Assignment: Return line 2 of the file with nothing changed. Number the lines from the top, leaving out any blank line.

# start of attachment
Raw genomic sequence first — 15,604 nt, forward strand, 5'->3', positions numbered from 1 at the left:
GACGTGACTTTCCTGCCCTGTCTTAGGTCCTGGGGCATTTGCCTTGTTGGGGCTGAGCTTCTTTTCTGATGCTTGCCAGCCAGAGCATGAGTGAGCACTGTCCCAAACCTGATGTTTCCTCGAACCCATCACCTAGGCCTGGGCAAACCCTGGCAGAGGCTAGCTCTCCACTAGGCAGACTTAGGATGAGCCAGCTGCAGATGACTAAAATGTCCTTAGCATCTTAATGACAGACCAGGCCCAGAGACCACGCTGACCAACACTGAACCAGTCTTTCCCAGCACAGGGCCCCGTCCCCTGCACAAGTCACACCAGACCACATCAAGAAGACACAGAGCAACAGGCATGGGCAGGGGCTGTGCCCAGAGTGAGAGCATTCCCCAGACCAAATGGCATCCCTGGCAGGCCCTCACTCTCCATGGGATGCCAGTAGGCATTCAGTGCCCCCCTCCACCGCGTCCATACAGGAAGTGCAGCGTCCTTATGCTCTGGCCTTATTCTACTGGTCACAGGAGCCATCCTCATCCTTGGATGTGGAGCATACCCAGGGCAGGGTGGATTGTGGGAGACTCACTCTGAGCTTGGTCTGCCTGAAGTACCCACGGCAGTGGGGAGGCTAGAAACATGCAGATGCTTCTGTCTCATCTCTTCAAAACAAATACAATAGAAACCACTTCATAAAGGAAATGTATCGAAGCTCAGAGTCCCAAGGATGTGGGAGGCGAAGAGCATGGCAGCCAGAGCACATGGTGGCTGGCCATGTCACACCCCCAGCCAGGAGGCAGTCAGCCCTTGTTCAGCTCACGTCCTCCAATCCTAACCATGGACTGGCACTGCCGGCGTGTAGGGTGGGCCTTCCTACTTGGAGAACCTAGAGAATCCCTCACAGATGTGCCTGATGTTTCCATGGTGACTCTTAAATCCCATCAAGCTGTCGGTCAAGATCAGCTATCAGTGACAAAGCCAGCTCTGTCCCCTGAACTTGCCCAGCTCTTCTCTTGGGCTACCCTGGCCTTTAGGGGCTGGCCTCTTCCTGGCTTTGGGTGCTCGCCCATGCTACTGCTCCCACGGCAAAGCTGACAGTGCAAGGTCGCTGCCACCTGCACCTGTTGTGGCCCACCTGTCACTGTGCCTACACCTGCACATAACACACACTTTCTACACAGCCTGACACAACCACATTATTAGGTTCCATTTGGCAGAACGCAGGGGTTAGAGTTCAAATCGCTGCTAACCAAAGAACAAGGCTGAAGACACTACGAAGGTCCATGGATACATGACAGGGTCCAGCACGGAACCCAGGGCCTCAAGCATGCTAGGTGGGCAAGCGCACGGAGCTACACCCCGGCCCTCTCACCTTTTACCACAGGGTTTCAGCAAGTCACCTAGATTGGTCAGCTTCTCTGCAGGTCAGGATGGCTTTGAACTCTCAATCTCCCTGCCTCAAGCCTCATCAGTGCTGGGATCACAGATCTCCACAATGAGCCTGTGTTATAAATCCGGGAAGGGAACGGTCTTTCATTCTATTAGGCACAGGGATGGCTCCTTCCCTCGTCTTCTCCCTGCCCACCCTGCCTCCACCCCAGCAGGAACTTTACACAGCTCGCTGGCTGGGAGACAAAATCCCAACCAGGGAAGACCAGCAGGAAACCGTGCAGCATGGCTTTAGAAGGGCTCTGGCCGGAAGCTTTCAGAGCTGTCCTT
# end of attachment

GACGTGACTTTCCTGCCCTGTCTTAGGTCCTGGGGCATTTGCCTTGTTGGGGCTGAGCTTCTTTTCTGATGCTTGCCAGCCAGAGCATGAGTGAGCACTGTCCCAAACCTGATGTTTCCTCGAACCCATCACCTAGGCCTGGGCAAACCCTGGCAGAGGCTAGCTCTCCACTAGGCAGACTTAGGATGAGCCAGCTGCAGATGACTAAAATGTCCTTAGCATCTTAATGACAGACCAGGCCCAGAGACCACGCTGACCAACACTGAACCAGTCTTTCCCAGCACAGGGCCCCGTCCCCTGCACAAGTCACACCAGACCACATCAAGAAGACACAGAGCAACAGGCATGGGCAGGGGCTGTGCCCAGAGTGAGAGCATTCCCCAGACCAAATGGCATCCCTGGCAGGCCCTCACTCTCCATGGGATGCCAGTAGGCATTCAGTGCCCCCCTCCACCGCGTCCATACAGGAAGTGCAGCGTCCTTATGCTCTGGCCTTATTCTACTGGTCACAGGAGCCATCCTCATCCTTGGATGTGGAGCATACCCAGGGCAGGGTGGATTGTGGGAGACTCACTCTGAGCTTGGTCTGCCTGAAGTACCCACGGCAGTGGGGAGGCTAGAAACATGCAGATGCTTCTGTCTCATCTCTTCAAAACAAATACAATAGAAACCACTTCATAAAGGAAATGTATCGAAGCTCAGAGTCCCAAGGATGTGGGAGGCGAAGAGCATGGCAGCCAGAGCACATGGTGGCTGGCCATGTCACACCCCCAGCCAGGAGGCAGTCAGCCCTTGTTCAGCTCACGTCCTCCAATCCTAACCATGGACTGGCACTGCCGGCGTGTAGGGTGGGCCTTCCTACTTGGAGAACCTAGAGAATCCCTCACAGATGTGCCTGATGTTTCCATGGTGACTCTTAAATCCCATCAAGCTGTCGGTCAAGATCAGCTATCAGTGACAAAGCCAGCTCTGTCCCCTGAACTTGCCCAGCTCTTCTCTTGGGCTACCCTGGCCTTTAGGGGCTGGCCTCTTCCTGGCTTTGGGTGCTCGCCCATGCTACTGCTCCCACGGCAAAGCTGACAGTGCAAGGTCGCTGCCACCTGCACCTGTTGTGGCCCACCTGTCACTGTGCCTACACCTGCACATAACACACACTTTCTACACAGCCTGACACAACCACATTATTAGGTTCCATTTGGCAGAACGCAGGGGTTAGAGTTCAAATCGCTGCTAACCAAAGAACAAGGCTGAAGACACTACGAAGGTCCATGGATACATGACAGGGTCCAGCACGGAACCCAGGGCCTCAAGCATGCTAGGTGGGCAAGCGCACGGAGCTACACCCCGGCCCTCTCACCTTTTACCACAGGGTTTCAGCAAGTCACCTAGATTGGTCAGCTTCTCTGCAGGTCAGGATGGCTTTGAACTCTCAATCTCCCTGCCTCAAGCCTCATCAGTGCTGGGATCACAGATCTCCACAATGAGCCTGTGTTATAAATCCGGGAAGGGAACGGTCTTTCATTCTATTAGGCACAGGGATGGCTCCTTCCCTCGTCTTCTCCCTGCCCACCCTGCCTCCACCCCAGCAGGAACTTTACACAGCTCGCTGGCTGGGAGACAAAATCCCAACCAGGGAAGACCAGCAGGAAACCGTGCAGCATGGCTTTAGAAGGGCTCTGGCCGGAAGCTTTCAGAGCTGTCCTT